Opening Times: Tues-Sun 0815-1915, Mon 0815-1400.
Admission Fees: Yes
Disabled Access: Yes
Unesco: No
Address: Campo della Carita, Dorsoduro 1050, Venice, Italy
Telephone: (041) 520 0345.
Palazzo Ducale (Doge's Palace)

The Doge's Palace (once home to the elected leader of Venice, the Doge, as well as the city's political nerve centre) is a must-see attraction in Venice. A merging of Islamic and Gothic styles, the facade dates from 1365. The interior is more Renaissance in style, dating mainly from the 16th century. The first floor is predominantly made up of the Ducal apartments which are still home to some exemplary paintings by Titian and Bellini. The Palazzo also houses ancient prison cells and an armoury.

Opening Times: Daily 0830-1900 (Apr-Oct); 0830-1730 (Nov-Mar).
Admission Fees: Yes
Disabled Access: Yes
Unesco: Yes
Address: Porta del Frumento, Piazzetta San Marco, Venice, Italy
Telephone: (041) 271 5911.
Ponte dei Sospiri (Bridge of Sighs)

The Bridge of Sighs is a 17th century architectural masterpiece that linked the Doge’s palace to the prison cells on the opposite side of the small canal. There is thought to be a romantic notion that lovers would find eternal happiness by kissing under the bridge at sunset. The truth behind the name comes from the sighs heard as prisoners crossed the bridge to a former prison, catching a glimpse of the world for the final time. Casanova was one of the famous prisoners to cross this bridge, although he was fortunate to leave the prison alive. After three years under scaffolding and advertising banners, the restoration of the bridge was completed in 2012.

Opening Times: Daily 24 hours.
Admission Fees: No
Disabled Access: Yes
Unesco: No
Address: Riva degli Schiavoni, San Marco, Venice, Italy
Ponte di Rialto (Rialto Bridge)

Venice is located on Rialto Island, the name of which is derived from the Latin rivus altus, meaning high bank. In the 10th century, a market developed spontaneously on the adjacent island and so, in 1264, the first wooden bridge linking the two landmasses was built. This wooden bridge collapsed in 1444 from the weight of crowds watching a wedding procession. It was replaced in 1591, by Antonio da Ponte's design, for the current single-stone arched bridge we see today. Each side of the bridge has been lined with two rows of shops since the 15th century which today cater to tourists. Until 1854, this was the only point at which the Grand Canal could be crossed on foot.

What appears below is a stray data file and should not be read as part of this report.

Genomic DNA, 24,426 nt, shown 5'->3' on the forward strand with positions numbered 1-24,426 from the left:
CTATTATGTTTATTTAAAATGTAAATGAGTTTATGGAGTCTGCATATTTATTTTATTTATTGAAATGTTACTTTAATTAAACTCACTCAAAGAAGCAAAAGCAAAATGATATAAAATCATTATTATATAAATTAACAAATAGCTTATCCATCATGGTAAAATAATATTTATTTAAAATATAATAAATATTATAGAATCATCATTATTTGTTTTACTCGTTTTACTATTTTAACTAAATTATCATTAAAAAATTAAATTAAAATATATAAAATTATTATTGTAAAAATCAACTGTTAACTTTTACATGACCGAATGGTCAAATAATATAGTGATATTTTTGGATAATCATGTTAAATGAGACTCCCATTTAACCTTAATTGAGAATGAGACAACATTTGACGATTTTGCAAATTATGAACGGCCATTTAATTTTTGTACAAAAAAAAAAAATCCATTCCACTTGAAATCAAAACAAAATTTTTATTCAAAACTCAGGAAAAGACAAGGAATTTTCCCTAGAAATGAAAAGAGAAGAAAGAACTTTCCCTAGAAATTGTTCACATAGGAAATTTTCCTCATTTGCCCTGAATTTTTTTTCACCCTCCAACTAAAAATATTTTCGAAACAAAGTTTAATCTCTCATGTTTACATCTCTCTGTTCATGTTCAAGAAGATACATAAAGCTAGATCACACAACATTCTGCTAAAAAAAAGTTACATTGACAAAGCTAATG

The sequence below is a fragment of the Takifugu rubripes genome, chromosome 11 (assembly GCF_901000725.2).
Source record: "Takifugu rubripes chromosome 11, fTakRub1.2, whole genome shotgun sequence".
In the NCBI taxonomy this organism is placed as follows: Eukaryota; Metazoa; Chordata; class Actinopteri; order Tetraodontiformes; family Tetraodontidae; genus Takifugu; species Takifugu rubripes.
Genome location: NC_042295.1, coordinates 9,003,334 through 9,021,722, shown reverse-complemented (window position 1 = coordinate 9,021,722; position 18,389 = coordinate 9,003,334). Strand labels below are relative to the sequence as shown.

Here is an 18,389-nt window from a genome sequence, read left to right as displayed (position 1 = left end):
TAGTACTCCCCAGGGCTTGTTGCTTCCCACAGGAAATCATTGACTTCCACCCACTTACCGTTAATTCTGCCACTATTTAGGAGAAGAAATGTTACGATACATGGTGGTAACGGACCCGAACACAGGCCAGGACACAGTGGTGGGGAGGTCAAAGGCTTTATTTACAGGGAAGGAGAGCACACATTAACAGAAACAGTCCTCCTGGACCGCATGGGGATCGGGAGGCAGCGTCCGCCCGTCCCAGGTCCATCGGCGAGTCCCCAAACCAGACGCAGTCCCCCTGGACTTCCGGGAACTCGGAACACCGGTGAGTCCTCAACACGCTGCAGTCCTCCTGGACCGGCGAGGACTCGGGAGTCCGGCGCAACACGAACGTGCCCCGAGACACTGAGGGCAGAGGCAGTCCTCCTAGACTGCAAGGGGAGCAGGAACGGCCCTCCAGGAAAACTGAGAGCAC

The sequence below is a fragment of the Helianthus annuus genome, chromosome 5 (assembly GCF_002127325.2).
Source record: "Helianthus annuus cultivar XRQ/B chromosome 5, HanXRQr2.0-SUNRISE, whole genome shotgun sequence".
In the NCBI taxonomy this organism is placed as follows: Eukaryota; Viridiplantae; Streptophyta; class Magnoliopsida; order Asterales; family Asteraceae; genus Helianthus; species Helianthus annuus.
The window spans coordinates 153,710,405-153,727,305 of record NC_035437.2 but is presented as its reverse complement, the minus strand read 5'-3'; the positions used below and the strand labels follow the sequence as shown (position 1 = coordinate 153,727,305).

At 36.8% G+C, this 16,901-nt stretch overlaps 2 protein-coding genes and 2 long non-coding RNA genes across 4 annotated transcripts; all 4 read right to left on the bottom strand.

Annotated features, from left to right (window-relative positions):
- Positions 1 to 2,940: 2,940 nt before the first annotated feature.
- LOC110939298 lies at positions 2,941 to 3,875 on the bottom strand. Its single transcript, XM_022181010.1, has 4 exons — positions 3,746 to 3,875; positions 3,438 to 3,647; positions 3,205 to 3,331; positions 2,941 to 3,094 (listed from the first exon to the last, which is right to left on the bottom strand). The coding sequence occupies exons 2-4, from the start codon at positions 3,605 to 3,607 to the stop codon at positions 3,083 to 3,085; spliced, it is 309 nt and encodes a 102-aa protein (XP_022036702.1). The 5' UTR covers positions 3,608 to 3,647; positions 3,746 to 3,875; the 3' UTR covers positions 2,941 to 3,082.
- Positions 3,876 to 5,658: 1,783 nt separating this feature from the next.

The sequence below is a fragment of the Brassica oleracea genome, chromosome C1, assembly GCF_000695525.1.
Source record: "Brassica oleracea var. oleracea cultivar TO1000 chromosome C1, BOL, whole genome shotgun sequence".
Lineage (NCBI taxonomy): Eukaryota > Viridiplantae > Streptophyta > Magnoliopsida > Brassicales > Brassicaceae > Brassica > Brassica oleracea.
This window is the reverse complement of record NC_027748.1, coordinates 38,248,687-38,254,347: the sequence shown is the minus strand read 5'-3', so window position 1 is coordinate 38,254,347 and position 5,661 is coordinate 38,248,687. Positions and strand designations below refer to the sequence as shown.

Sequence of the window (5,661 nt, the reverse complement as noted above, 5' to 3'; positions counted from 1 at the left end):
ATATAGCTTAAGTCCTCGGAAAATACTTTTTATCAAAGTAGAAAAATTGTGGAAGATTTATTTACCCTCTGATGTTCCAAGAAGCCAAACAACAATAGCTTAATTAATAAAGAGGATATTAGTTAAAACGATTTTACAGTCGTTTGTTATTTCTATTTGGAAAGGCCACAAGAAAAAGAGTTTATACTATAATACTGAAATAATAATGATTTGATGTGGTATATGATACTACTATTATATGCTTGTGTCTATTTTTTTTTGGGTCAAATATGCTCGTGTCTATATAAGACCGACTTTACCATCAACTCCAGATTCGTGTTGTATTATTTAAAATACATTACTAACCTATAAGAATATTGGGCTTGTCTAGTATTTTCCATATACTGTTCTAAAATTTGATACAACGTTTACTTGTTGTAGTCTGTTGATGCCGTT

Opening Times: Daily 24 hours.
Admission Fees: No
Disabled Access: Yes
Unesco: Yes
Address: Ponte di Rialto, Venice, Italy
Palazzo Grassi

Also part of the Francois Pinault Foundation, this impressive museum displays numerous works, including Francois Pinault's vast collection. Controversial artist Jeff Koons' colourful giant Balloon Dog is on display in the main hall while upstairs, video artist Bill Viola and installations by artist duo Peter Fischili and David Weiss.

Opening Times: Wed-Mon 1000-1900.
Admission Fees: Yes
Disabled Access: Yes
Unesco: Yes
Address: Campo San Samuele, Venice, Italy
Telephone: (041) 523 1680.
Punta della Dogana

The former customs house of the city was spectacularly renovated by architect Tadao Ando and opened in 2009 as a centre for contemporary art showcasing works from the François Pinault Collection. Visitors can expect to see big names from the contemporary art world like Maurizio Cattelan, Bruce Nauman, Sigmar Polke and Tatiana Trouve.

Opening Times: Wed-Mon 1000-1900.
Admission Fees: Yes
Disabled Access: Yes
Unesco: Yes
Address: Dorsoduro, 2 30123 , Venice, Italy
Telephone: (041) 523 1680.
Casa dei Tre Oci (House of Three Eyes)

Recently reopened by Fondazione di Venezia to show temporary contemporary art exhibitions, the neo-Gothic building with its three huge arched windows is alone worth a visit to Guidecca Island.

Opening Times: Tues-Sunday 1000-1800.
Admission Fees: No
Disabled Access: No
Unesco: No
Address: Giudecca 43, Venice, Italy
Telephone: (041) 241 2332.
Museo di San Marco (St. Mark’s Museum)

This museum is the location of a vast collection of mosaics and textiles which are an important part of Italy’s architectural and cultural history. Discarded mosaics are lovingly restored here in a studio dedicated to the art, and enormous traditional woollen tapestries, woven on one of the earliest evidenced looms, hang on display in the arched hallways.

Opening Times: Daily 0945-1645.
Admission Fees: Yes
Disabled Access: Yes